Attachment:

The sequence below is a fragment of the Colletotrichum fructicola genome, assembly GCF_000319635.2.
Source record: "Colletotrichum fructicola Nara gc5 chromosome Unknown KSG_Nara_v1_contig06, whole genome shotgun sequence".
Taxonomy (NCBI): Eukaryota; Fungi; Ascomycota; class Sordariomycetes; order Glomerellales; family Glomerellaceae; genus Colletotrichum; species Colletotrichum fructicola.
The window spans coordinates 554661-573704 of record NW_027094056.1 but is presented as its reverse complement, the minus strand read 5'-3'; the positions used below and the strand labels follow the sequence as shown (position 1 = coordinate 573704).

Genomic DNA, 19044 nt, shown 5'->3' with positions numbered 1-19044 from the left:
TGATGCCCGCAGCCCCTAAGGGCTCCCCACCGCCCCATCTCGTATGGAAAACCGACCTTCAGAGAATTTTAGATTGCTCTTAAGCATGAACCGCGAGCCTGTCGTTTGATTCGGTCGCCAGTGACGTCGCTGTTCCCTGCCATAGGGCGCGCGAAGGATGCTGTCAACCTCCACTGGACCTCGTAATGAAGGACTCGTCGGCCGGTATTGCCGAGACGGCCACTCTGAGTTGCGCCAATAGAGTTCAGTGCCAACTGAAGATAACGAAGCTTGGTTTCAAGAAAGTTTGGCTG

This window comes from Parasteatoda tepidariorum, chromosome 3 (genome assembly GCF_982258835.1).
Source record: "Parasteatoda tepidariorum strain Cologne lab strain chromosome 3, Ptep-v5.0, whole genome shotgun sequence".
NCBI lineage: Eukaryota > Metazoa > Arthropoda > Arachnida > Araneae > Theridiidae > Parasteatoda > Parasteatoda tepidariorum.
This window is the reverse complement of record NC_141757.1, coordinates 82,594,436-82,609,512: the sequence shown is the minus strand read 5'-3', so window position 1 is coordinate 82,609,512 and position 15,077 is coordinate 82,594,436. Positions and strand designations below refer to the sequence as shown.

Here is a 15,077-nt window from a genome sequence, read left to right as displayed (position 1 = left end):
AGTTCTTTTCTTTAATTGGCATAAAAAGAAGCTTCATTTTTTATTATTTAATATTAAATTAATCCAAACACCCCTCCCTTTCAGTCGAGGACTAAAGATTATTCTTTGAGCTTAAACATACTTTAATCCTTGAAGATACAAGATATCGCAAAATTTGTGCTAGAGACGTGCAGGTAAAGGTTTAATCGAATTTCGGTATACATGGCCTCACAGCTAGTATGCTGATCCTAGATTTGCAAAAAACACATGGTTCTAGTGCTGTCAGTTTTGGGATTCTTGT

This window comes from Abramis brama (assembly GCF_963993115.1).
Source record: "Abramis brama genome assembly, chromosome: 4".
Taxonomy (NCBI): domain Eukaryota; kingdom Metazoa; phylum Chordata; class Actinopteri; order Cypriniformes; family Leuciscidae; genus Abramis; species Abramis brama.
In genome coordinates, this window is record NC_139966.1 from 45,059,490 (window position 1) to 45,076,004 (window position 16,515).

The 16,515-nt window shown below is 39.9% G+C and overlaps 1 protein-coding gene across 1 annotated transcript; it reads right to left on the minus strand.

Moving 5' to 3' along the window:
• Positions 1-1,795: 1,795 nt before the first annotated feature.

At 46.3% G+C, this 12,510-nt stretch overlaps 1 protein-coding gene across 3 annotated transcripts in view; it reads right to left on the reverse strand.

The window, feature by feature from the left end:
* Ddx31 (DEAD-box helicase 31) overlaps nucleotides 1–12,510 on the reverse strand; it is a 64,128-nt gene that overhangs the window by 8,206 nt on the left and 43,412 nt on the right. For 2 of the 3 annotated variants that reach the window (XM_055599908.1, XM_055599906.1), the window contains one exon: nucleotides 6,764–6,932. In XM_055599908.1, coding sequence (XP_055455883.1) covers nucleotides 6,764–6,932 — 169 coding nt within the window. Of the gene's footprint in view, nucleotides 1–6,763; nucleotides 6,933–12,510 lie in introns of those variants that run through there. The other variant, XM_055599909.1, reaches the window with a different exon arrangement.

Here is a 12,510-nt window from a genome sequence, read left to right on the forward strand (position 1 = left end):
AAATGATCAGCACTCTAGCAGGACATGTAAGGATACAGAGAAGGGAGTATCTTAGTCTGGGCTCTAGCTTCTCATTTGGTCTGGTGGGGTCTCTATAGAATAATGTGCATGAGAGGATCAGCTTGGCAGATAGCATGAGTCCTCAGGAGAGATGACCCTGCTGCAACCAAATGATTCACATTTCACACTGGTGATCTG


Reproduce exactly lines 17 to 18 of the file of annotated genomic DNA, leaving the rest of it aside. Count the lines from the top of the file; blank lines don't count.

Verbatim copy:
The 16,515-nt window shown below is 39.9% G+C and overlaps 1 protein-coding gene across 1 annotated transcript; it reads right to left on the minus strand.

Moving 5' to 3' along the window: